March 31, 2016
(ANTIMEDIA) Yemen — A child has been killed or maimed every four hours in the year since Saudi-led airstrikes began in Yemen — a sevenfold increase over the previous year. Though this is likely a tragic underestimation of the true number, nearly one-third of all civilian casualties are children.
According to a report from UNICEF, the bombing campaign has taken an extraordinary toll on the civilian population in Yemen:
“Attacks on schools and hospitals and the denial of humanitarian assistance to children continue to occur. The UN verified 51 attacks on education facilities, including schools and personnel.”
Sixty-three health facilities were attacked, the U.N. verified, and basic “services and infrastructure in Yemen are on the verge of total collapse.”
Even before the Saudi-led, U.S.-backed coalition began the now year-long offensive, Yemen had been one of the most impoverished countries in the world. But the intense fighting by all parties to the conflict has created a humanitarian crisis of alarming proportions — and children tend to be most affected.
“Children are not safe anywhere in Yemen. Even playing or sleeping has become dangerous,” Julien Harneis, UNICEF representative in Yemen, told AFP in an email.
“The scale of suffering in the country is staggering,” UNICEF’s report continues. “The violence has forced the majority of Yemenis into destitution. An estimated 21.2 million people — 82 per cent of the total population — need urgent humanitarian assistance. Almost half of those in need are children.”
That need has never been greater. As explained in the report, relentless airstrikes have exponentially magnified humanitarian issues that existed before U.S. bombs began dropping from Saudi coalition aircraft and drones.
“Before March 2015, almost half of all children under the age of five were chronically malnourished. Today, UNICEF estimates that 320,000 children face severe malnutrition, while 2.2 million children need urgent humanitarian assistance to prevent further deterioration in their nutritional status.”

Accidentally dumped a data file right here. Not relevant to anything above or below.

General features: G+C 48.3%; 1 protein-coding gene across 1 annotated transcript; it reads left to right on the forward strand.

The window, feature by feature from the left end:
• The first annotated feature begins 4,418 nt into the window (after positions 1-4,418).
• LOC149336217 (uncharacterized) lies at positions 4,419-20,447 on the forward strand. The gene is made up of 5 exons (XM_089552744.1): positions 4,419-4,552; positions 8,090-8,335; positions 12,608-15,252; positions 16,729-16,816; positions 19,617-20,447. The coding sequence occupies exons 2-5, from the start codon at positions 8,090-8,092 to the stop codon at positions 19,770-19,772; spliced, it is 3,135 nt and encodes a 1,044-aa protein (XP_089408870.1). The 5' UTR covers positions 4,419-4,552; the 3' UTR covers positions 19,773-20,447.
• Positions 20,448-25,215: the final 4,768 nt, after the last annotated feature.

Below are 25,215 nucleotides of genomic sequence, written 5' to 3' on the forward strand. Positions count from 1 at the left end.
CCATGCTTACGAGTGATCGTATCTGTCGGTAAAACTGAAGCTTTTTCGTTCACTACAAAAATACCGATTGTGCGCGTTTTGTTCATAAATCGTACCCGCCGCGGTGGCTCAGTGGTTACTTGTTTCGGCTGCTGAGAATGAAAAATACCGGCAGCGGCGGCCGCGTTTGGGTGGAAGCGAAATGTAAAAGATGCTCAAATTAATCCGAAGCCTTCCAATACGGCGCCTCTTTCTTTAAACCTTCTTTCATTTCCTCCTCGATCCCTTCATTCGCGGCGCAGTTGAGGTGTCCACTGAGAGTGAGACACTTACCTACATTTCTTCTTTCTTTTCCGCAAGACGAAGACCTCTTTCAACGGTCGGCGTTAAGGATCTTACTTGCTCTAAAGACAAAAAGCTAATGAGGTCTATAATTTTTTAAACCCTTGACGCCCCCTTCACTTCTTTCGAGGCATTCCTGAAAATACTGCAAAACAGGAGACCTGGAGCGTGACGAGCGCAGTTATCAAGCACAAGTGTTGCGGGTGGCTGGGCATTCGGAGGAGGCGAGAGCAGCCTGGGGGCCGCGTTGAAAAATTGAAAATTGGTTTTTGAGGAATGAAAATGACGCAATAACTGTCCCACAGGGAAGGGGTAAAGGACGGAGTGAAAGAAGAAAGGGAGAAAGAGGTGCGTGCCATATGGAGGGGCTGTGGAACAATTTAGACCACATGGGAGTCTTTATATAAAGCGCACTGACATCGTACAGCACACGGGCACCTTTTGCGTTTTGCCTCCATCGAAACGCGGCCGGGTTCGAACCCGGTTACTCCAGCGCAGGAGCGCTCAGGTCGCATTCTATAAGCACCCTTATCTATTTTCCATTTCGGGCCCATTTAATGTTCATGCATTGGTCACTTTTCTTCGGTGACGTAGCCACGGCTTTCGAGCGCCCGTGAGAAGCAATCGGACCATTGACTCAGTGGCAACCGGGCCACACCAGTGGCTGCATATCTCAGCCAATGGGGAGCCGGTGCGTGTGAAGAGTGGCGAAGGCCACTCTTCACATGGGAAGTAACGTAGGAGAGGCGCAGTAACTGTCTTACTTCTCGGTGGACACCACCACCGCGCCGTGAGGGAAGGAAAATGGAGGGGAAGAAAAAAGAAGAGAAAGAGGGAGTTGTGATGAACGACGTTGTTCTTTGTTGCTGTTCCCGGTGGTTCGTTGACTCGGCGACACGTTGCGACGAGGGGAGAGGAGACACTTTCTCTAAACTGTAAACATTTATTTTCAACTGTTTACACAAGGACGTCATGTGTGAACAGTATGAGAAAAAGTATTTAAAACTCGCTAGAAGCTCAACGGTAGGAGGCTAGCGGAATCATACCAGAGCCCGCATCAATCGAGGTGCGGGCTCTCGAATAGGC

Along with malnutrition, a number of other health issues and fatalities, particularly among children, can be traced to ancillary impacts of war.
“UNICEF estimates that nearly 10,000 children under the age of five may have died in the past year from preventable diseases as a result of the decline in key health services … This is in addition to nearly 40,000 children who die every year in Yemen before their fifth birthday … Studies have shown that between 3 to 15 times as many people die from indirect causes of armed conflict.”
Civilian non-combatants experience the most devastating consequences from the bombing campaign, evidenced in part by disturbing reports of hospitals, an ambulance, a popular market — and even a wedding — destroyed by airstrikes. After a bomb on March 15 killed at least 120 people shopping at a bustling marketplace in Mastaba — the lone market in its entire district — questions began circulating about the possibility these airstrikes constitute war crimes.
“Looking at the figures,” Zeid Ra’ad Al Hussein, U.N. High Commissioner for Human Rights, said at the time, “it would seem the coalition is responsible for twice as many civilian casualties as all other forces put together, and people are struggling desperately to survive.”
UNICEF echoes Médecins Sans Frontières (Doctors Without Borders) in beseeching “all parties to the conflict [to] abide by the laws of war, and immediately stop attacks on civilians and civilian infrastructure, including schools, health and water facilities.”
As Water, Sanitation and Hygiene specialist for UNICEF, Marije Broekhuigsen, warned in the report, “Yemen is on the brink of a humanitarian catastrophe.”
This article (A Child Is Killed or Maimed Every Four Hours in War-Torn Yemen) is free and open source. You have permission to republish this article under a Creative Commons license with attribution to Claire Bernish and theAntiMedia.org. Anti-Media Radio airs weeknights at 11pm Eastern/8pm Pacific. If you spot a typo, email firstname.lastname@example.org.
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